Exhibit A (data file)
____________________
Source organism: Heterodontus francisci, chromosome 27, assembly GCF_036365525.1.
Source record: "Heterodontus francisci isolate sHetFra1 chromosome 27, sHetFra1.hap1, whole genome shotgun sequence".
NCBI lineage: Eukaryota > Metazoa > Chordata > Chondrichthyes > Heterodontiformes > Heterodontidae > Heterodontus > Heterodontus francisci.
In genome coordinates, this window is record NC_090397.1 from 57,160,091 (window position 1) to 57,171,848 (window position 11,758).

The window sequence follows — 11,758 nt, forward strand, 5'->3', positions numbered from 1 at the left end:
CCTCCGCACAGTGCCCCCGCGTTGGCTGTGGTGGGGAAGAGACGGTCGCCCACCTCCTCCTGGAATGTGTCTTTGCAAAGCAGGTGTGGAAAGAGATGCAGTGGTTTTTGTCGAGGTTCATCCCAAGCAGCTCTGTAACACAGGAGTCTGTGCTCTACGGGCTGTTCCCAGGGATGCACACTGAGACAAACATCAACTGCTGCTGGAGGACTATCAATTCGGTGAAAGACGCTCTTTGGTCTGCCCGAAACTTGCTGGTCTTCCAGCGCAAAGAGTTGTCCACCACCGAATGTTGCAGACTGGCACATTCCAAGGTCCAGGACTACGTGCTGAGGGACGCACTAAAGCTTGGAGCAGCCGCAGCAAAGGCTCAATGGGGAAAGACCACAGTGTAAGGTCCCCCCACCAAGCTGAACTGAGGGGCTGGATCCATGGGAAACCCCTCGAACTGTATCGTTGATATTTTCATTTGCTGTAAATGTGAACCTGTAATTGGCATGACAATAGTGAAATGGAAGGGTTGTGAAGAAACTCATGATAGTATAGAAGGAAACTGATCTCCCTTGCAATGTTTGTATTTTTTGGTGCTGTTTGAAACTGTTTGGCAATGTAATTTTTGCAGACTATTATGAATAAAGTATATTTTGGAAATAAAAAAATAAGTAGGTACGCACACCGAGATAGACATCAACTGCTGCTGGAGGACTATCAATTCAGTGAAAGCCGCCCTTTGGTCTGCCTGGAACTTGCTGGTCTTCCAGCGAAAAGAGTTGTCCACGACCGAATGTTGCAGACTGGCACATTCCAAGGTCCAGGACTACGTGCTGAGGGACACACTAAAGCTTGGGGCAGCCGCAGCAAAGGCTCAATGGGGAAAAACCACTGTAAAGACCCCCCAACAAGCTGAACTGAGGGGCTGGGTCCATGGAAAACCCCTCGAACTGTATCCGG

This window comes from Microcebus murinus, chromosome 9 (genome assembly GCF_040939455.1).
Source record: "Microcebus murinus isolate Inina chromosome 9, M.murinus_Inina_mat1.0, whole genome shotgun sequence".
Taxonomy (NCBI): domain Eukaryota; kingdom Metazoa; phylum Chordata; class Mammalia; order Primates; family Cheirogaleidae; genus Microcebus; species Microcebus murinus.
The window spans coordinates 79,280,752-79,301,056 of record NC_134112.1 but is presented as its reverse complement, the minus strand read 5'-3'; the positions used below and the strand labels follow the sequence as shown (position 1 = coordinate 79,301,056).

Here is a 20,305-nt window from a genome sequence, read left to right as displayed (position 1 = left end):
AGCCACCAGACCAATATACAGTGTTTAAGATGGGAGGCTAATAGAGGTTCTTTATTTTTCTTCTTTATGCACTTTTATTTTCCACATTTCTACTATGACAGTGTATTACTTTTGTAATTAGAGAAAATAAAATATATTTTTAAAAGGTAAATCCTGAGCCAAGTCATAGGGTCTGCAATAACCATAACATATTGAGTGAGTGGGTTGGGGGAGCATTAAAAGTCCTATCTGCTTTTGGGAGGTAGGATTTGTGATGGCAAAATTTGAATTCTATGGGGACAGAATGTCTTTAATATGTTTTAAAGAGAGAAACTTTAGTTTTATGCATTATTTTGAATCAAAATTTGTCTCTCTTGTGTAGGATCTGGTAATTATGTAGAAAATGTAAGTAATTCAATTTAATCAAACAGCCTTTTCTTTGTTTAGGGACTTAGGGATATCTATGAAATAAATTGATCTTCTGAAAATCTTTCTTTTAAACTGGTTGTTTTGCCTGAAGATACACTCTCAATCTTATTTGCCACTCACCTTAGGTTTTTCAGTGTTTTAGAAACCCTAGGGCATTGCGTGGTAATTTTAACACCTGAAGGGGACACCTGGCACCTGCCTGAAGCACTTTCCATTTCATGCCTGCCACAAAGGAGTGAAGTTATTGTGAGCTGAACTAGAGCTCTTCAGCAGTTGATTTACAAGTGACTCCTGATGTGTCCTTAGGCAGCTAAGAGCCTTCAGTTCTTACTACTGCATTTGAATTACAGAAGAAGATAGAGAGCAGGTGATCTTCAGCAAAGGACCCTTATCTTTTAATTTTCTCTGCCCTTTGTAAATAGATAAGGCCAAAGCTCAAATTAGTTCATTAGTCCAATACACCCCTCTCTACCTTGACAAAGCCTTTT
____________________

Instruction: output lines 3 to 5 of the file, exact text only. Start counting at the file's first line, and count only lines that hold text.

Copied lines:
NCBI lineage: Eukaryota > Metazoa > Chordata > Chondrichthyes > Heterodontiformes > Heterodontidae > Heterodontus > Heterodontus francisci.
In genome coordinates, this window is record NC_090397.1 from 57,160,091 (window position 1) to 57,171,848 (window position 11,758).

The window sequence follows — 11,758 nt, forward strand, 5'->3', positions numbered from 1 at the left end: